THE BLOG
09/28/2015 10:56 am ET Updated Dec 06, 2017

At The Cooper Union, Drawing Ambience

Early drawings by Daniel Libeskind, Zaha Hadid, Rem Koolhaas, Bernard Tschumi, and Peter Eisenman will soon make their debut in Manhattan.

From Oct. 13 - Nov. 25, an exhibition called Drawing Ambience: Alvin Boyarsky and the Architectural Association will open at The Cooper Union. The exhibition will mark the first time in New York that drawings from the private collection of Boyarsky, one of the most influential figures in 20th-century architectural education, will be on view.

About 43 works created in the 1970s and '80s will be on display.

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Office for Metropolitan Architecture, The Pleasure of
Architecture, ca. 1984. © Office for Metropolitan Architecture.
From the Collection of the Alvin Boyarsky Archive.

Boyarsky was chair of the Architectural Association (AA) in London from 1971 to 1990. His approach to teaching architecture was similar to The Cooper Union's John Hejduk, who was one of the New York Five - with Michael Graves, Richard Meier, Charles Gwathmey, and Peter Eisenman.

Both, at their respective schools, were thinking of a radical approach to the discipline - one that was more experimental and much more poetic, according to Steven Hillyer, director of The Irwin S. Chanin School of Architecture Archive. "It was a very important concept and part of it was making publications and exhibitions available to a larger community, for the formative years of the architects being represented," he says.

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Franco Purini, The Waste Land (La terra desolata), 1984. © Franco Purini. From the Collection of the Alvin Boyarsky Archive.

Nicholas Boyarsky, Alvin's son, and an AA graduate is now sharing his father's collection of drawings. "When you were a student, you gave Alvin one of your drawings," Hillyer says. "They hung in his office and in his home. And Nicholas now wants to share them - for us to be inspired by architecture in that window of time."

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Bernard Tschumi, Study for the folio La Case Vide, La Villette, #3 from the K Series, 1985. © Bernard Tschumi. From the Collection of the Alvin Boyarsky Archive.

All were created in the pre-digital era, yielding a rich palette of different techniques - collages, washes, reliefs, graphite, and acrylic, to visualize and imagine. "They were speculative, as the students were working out their own language and using whatever they felt most comfortable with," Nicholas Boyarsky says.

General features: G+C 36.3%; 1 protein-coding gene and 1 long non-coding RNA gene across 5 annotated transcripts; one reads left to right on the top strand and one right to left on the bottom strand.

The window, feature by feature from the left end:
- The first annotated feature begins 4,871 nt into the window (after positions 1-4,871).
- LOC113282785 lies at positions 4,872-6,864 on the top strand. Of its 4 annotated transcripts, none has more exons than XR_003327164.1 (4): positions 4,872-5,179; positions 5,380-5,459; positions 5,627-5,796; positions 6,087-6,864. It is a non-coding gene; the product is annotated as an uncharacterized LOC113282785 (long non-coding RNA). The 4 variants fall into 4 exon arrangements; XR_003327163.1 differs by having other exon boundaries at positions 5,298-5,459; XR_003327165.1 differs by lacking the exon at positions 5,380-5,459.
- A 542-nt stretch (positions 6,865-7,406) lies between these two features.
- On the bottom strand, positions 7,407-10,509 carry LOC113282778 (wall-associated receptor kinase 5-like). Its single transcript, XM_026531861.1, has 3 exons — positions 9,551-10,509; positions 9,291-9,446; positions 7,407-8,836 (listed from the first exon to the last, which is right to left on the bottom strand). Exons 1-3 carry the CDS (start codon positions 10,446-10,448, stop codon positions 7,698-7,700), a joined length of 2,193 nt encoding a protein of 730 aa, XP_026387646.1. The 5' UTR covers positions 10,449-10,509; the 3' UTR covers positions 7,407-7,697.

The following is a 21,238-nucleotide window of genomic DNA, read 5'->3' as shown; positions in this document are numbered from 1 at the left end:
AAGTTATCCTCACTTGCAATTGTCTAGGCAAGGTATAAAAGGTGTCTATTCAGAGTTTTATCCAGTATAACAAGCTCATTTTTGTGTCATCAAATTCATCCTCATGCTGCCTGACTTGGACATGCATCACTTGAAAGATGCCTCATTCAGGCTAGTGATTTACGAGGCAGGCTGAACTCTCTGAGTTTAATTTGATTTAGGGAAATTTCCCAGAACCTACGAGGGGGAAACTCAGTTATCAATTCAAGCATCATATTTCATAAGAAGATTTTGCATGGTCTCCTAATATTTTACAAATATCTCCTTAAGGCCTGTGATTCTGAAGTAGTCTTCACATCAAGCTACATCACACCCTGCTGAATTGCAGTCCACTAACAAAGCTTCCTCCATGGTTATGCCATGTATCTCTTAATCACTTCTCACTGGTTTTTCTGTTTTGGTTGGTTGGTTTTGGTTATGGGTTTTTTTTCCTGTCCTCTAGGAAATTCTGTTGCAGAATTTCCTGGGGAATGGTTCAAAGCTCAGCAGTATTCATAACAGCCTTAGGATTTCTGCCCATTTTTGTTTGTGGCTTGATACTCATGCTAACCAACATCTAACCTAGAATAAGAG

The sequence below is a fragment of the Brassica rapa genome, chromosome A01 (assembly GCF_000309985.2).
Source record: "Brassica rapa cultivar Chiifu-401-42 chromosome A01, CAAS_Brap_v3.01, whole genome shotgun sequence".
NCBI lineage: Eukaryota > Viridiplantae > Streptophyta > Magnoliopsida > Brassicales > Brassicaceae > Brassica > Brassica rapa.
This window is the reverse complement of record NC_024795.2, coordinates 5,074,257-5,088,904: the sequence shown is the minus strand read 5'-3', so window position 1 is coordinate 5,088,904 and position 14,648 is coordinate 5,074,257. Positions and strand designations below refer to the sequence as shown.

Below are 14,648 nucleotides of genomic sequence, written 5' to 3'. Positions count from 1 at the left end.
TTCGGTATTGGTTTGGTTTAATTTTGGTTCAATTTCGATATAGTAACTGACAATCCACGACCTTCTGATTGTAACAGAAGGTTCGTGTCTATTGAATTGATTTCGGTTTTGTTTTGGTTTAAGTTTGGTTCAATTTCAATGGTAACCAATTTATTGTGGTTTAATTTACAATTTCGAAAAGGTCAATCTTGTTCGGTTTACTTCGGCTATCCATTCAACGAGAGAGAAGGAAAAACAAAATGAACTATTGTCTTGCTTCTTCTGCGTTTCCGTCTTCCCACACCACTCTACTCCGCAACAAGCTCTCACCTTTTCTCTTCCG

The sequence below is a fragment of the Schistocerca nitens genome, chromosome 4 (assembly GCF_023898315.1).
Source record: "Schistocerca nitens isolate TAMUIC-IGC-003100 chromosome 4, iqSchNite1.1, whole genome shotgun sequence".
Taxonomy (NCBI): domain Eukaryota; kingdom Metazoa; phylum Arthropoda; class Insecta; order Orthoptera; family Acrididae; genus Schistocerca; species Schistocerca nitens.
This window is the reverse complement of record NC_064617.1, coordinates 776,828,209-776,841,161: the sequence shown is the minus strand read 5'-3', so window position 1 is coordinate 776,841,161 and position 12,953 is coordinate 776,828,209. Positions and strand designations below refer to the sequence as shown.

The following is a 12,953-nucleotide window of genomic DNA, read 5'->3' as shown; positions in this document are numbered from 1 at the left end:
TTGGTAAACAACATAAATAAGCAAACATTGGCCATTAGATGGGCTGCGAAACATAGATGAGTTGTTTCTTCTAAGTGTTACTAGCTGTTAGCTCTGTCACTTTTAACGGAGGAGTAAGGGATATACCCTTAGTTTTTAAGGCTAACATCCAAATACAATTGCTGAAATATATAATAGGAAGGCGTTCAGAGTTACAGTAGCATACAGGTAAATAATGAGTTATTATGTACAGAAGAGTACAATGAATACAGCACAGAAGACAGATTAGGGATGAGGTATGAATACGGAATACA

The drawings were made on a variety of papers, which made framing them something of a challenge . "They were not necessarily made to be kept forever," Boyarsky says. "Some are on trace, some are on copy paper - and some are on cigarette paper."

Which makes them all the more of the moment.

Drawing Ambience: Alvin Boyarsky and the Architectural Association was co-organized by the RISD Museum and the Mildred Lane Kemper Art Museum, part of the Sam Fox School of Design & Visual Arts at Washington University in St. Louis. The exhibition was on view at the Kemper Art Museum in fall 2014 and at the RISD Museum in spring 2015. The exhibition was co-curated by Jan Howard, Chief Curator and Houghton P. Metcalf Jr. Curator of Prints, Drawings, and Photographs at the RISD Museum, and Igor Marjanović, Associate Professor of Architecture at the Sam Fox School of Design & Visual Arts, Washington University. An exhibition catalogue of the same title is currently being distributed by the University of Chicago Press. For more, go here.

J. Michael Welton writes about architecture, art and design for national and international publications, and edits a digital design magazine at www.architectsandartisans.com, where portions of this post first appeared. He is the author of "Drawing from Practice: Architects and the Meaning of Freehand," from Routledge Press.